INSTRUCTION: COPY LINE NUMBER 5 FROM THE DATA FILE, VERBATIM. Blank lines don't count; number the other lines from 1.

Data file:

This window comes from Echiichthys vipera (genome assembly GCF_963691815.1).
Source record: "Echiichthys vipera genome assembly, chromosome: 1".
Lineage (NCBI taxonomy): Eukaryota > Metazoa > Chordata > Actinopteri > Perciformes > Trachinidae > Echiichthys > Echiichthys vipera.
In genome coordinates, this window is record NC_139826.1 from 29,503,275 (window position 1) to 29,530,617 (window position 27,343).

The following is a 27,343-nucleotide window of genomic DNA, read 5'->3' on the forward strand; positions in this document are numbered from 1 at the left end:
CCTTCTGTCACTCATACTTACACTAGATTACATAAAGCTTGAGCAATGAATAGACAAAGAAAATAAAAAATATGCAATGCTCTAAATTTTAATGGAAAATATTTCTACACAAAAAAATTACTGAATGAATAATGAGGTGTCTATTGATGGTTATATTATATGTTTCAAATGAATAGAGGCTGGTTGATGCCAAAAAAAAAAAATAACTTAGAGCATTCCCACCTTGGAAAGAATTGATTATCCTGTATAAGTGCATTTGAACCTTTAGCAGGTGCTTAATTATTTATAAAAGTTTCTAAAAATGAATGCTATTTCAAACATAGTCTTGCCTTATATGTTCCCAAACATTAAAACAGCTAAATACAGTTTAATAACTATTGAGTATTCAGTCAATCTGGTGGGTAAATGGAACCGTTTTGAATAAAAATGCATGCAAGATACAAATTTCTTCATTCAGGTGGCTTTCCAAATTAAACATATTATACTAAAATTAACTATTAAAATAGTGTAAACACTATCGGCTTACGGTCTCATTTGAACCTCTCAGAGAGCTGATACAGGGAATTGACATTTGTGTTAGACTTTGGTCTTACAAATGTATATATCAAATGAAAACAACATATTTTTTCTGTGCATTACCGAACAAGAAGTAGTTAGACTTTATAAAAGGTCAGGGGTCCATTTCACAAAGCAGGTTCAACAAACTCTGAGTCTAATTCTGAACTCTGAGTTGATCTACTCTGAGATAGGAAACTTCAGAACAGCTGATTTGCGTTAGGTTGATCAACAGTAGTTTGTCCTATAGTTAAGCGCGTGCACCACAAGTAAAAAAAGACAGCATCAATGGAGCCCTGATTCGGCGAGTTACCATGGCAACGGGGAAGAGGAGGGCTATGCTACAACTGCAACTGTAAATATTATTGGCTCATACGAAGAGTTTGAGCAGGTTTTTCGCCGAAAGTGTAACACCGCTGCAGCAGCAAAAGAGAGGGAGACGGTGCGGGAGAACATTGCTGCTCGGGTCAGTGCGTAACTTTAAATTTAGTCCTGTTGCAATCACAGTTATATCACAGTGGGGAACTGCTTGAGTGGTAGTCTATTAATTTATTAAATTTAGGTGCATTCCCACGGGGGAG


The following is a 27,343-nucleotide window of genomic DNA, read 5'->3' on the forward strand; positions in this document are numbered from 1 at the left end: